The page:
[00:23:16] Cindy actual: wrong. Exactly. Oh, I love this. I love this line of questioning. Yeah. I have so much to say. .
[00:23:25] Karin: Yes.
[00:23:29] Cindy actual: Yeah. So if you think about, you know, so I’m a professional speaker, right? So if you think about storytelling and speech writing, I always talk about the hero’s journey, right? You know, blah, blah, blah. Go through the hero’s journey, which not that that doesn’t sell, because if it did sell, it wouldn’t be working.
[00:23:43] And most, if you’re branding, marketing, most of them are gonna wanna use your story and start there. So by default you think, okay, I need to use my story and my marketing collateral. And in my PR campaign. Now, there are times that your story may be useful, but this goes back to where I’m a word nerd and a communication strategist, because how you tell that, which pieces of that story you use matter.
[00:24:11] Because if you were, you know, broke, busted, and disgusted for a while, yeah. And you came up through the ranks and you do all these things, and now you’re here. Yes, that story. So stories are about relatability, right? You want people remember, you know, stories, you know, sell, you know better than exactly. But what about that story are you trying to connect with the audience on?
[00:24:33] So if you’re connecting with the broke, busted, and disgusted as a lawyer, that’s kind of problematic because you’re probably not gonna be able to get any good billable clients, , if you’re connecting with those folks, they can’t afford you. . And then that’s not to say that you abandon your roots or where you came from.
[00:24:49] It’s how do I use that? Yeah. In what capacity? Does that make sense? Or is the part of my story where I was the Exactly. You’re not
[00:24:59] Karin: gonna start at birth. Like, okay, then I learned
[00:25:03] Cindy actual: the place where I drop them in. Because when you’re telling a story, you’re gonna drop them in to a piece and then you’re gonna move them along.
[00:25:08] Cause the hook right in marketing got on hook. Right? So what’s the hook? , right? Was the hook. I was broke. No. Now the hook might be I was broke depending on what your story is and where you’re going with it. But the hook might more be Right. You know, like, you know when I stepped in front of the jewelry to give my opening argument, you know, this happened or that happened.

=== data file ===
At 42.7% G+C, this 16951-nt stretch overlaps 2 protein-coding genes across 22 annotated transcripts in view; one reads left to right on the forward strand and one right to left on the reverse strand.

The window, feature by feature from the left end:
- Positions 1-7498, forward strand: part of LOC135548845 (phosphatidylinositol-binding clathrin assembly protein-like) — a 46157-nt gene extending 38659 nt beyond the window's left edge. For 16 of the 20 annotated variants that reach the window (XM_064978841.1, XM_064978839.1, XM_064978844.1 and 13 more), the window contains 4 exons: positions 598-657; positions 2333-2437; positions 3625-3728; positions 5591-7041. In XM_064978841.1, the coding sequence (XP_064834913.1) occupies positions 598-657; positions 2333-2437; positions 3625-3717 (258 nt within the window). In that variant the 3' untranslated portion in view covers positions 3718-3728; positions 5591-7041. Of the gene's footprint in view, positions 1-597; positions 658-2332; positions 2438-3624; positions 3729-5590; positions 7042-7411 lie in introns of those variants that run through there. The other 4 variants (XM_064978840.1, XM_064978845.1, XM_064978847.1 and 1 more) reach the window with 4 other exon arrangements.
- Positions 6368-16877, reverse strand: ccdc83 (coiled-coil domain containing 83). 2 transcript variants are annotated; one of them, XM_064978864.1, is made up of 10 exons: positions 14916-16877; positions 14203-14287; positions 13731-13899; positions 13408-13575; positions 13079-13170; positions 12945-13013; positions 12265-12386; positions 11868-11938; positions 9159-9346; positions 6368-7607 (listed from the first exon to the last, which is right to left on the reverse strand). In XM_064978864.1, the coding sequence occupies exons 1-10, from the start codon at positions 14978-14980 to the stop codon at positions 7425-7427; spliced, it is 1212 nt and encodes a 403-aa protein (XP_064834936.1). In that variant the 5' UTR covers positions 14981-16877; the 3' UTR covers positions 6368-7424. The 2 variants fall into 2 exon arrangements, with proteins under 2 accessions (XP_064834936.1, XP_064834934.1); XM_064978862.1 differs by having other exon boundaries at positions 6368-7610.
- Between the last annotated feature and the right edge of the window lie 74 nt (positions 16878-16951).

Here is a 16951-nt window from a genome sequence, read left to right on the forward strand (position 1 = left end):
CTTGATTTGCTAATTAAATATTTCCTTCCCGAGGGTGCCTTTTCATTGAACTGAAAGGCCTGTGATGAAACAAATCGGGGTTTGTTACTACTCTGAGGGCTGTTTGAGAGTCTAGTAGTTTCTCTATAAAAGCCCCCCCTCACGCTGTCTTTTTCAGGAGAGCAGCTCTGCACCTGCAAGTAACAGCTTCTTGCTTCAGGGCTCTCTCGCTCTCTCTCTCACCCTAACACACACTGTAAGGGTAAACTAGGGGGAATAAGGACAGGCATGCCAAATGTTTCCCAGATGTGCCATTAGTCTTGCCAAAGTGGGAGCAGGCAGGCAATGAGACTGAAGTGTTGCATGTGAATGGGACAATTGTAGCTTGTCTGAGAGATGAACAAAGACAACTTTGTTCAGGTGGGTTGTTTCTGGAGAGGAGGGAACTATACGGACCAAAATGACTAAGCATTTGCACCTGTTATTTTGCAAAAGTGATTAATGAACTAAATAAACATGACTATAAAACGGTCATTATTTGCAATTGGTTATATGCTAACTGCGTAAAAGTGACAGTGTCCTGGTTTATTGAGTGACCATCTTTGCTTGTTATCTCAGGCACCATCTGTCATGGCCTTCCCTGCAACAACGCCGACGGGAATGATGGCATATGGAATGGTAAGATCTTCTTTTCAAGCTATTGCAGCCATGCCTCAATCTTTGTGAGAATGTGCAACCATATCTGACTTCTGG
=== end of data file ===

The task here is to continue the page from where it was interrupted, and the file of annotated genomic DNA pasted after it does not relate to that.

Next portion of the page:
[00:25:29] And so you’re like, what happened? Exactly. Exactly. Because you know, lawyers are storytellers, right? Yep. Opening arguments, closing arguments, you know, even when you are preparing your line of question. For your witnesses. You know, that’s why the objection leading the witness comes up, right? Because you’re trying to paint a picture, tell a story.
[00:25:47] Um, so it’s, it’s not just like, this is my story, what I did, because the problem is the only people who can relate to that are people who have had a similar story as you and who you, like you said, in my capacity, who I am today, where I am now, and what, and the service I provide to. , yeah. Is the people who connect with a prior version of myself who I’m trying to reach, or am I trying to reach people that are connecting with the current, yeah.
[00:26:13] Nobody cares. Version of myself and the the services and the products and whatever it’s I provide. So you really wanna just really, really, and then most of the times you wanna pitch story cause you just want people to know all about, you’d be great now, they’ll get to know your story over time. They’ll get to know your story.
[00:26:29] So when you’re pitching. It’s very, very challenging to be me centric, me focused because that’s not focused on, that’s egocentric. It’s not focused on the readership. It’s not benefiting them in any way. Cuz one, you know, unless you’re like Jeff Bezos, they probably don’t care how you got there initially.
[00:26:47] Now once they get to know you and what you can do for them, then they might say, oh, right. So you’ve not always been aware you went to law school in your forties. Wow. Tell me about that. Yeah. Then you’ll get the well and wrapped story that people connect to the thing they created. They, they’re like, oh,
[00:27:07] Karin: I, it’s not, they care about what happened at the beginning of Amazon when it was just a bookstore and it was competing with, you know, it was still competing with Barnes and Noble and whatever.